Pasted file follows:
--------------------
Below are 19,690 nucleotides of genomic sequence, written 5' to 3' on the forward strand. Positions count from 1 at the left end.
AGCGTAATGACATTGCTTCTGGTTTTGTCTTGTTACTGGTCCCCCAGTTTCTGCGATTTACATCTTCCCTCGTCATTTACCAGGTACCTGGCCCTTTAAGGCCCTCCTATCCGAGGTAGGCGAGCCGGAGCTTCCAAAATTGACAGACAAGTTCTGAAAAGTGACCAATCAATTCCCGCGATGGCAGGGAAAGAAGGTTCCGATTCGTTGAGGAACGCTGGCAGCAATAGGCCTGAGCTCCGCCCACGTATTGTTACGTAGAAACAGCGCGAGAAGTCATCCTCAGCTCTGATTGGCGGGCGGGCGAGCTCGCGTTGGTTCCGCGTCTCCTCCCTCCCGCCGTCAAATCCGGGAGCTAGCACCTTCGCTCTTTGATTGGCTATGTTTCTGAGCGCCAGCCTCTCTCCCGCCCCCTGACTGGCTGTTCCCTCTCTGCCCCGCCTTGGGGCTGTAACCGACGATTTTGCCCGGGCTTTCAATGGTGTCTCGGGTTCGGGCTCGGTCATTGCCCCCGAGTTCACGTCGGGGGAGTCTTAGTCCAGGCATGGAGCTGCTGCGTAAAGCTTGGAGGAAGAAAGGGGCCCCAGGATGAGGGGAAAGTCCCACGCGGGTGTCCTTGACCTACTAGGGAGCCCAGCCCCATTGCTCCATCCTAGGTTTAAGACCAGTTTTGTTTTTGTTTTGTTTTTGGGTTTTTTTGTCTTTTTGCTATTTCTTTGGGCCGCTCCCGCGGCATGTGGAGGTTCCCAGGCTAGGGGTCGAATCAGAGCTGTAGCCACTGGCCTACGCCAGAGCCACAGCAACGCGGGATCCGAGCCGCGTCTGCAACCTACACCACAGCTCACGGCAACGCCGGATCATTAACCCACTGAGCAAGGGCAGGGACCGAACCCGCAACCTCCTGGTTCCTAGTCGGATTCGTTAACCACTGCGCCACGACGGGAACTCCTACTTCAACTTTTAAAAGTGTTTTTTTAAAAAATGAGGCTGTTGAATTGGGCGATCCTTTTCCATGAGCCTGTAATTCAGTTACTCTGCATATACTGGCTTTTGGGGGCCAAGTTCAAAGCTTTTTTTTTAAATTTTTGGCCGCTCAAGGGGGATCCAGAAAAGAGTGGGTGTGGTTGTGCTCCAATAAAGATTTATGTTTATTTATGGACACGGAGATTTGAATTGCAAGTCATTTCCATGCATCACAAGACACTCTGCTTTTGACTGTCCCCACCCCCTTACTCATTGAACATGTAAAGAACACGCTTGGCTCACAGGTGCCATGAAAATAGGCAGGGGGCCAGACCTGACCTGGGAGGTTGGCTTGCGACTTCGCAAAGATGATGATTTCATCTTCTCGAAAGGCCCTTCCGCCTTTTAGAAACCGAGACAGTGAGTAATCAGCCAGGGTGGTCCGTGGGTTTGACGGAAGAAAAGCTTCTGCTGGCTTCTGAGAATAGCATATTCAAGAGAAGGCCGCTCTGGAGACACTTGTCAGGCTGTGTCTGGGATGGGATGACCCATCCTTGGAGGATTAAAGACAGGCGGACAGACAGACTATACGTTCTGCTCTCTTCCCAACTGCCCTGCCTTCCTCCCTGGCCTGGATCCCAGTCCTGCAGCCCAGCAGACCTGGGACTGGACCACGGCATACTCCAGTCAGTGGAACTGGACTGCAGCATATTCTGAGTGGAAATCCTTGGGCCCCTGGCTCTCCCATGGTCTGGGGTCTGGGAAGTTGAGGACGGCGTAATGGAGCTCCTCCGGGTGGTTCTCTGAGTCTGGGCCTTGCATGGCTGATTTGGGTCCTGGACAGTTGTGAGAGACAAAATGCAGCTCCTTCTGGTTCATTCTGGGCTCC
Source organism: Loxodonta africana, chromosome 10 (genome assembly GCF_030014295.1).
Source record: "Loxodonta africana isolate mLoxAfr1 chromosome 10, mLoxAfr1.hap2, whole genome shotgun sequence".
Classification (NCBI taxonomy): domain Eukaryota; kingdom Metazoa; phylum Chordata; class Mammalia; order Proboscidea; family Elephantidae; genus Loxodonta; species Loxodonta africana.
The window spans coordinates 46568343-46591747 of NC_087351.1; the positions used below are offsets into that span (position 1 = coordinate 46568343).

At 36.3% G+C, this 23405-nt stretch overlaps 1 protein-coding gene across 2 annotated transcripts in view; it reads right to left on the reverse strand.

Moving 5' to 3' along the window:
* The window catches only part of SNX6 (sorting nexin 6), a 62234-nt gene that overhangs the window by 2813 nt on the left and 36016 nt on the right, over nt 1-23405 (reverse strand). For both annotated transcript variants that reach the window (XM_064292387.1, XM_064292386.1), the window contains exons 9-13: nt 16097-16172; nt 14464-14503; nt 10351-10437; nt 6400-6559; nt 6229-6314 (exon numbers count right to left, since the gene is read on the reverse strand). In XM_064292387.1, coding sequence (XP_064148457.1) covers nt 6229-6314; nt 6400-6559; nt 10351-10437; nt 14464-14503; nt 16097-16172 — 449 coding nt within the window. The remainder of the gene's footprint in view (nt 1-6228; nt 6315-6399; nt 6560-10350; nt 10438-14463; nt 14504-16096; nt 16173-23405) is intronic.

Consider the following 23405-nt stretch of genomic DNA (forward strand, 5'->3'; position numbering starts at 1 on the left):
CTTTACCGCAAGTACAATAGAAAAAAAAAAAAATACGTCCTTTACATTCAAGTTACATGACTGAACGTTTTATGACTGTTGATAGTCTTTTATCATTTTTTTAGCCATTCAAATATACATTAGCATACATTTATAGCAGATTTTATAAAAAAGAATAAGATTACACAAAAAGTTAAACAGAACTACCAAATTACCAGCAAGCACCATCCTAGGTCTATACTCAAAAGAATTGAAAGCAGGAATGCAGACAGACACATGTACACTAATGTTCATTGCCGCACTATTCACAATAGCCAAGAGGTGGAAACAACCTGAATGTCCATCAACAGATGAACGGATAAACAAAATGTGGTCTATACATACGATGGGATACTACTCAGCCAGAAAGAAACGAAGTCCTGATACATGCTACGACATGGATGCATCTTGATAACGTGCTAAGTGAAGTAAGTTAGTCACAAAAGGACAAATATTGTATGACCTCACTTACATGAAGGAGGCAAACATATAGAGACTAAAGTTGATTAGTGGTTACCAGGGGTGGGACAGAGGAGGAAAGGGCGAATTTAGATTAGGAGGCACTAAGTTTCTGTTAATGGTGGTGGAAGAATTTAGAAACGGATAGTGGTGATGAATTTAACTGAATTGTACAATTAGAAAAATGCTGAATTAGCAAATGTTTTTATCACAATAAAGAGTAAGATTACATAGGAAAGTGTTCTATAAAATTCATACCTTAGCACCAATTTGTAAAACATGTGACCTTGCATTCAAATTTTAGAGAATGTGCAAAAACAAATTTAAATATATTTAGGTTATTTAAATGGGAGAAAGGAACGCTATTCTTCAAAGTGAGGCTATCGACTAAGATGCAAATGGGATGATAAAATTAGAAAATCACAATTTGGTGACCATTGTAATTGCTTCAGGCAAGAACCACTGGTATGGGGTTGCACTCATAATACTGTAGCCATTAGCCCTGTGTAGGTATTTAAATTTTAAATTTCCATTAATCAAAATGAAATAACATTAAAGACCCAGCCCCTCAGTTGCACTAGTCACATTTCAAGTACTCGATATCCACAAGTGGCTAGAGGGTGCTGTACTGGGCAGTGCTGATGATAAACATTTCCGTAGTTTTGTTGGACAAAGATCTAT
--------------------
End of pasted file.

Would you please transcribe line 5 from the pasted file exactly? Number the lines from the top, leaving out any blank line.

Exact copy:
Classification (NCBI taxonomy): domain Eukaryota; kingdom Metazoa; phylum Chordata; class Mammalia; order Proboscidea; family Elephantidae; genus Loxodonta; species Loxodonta africana.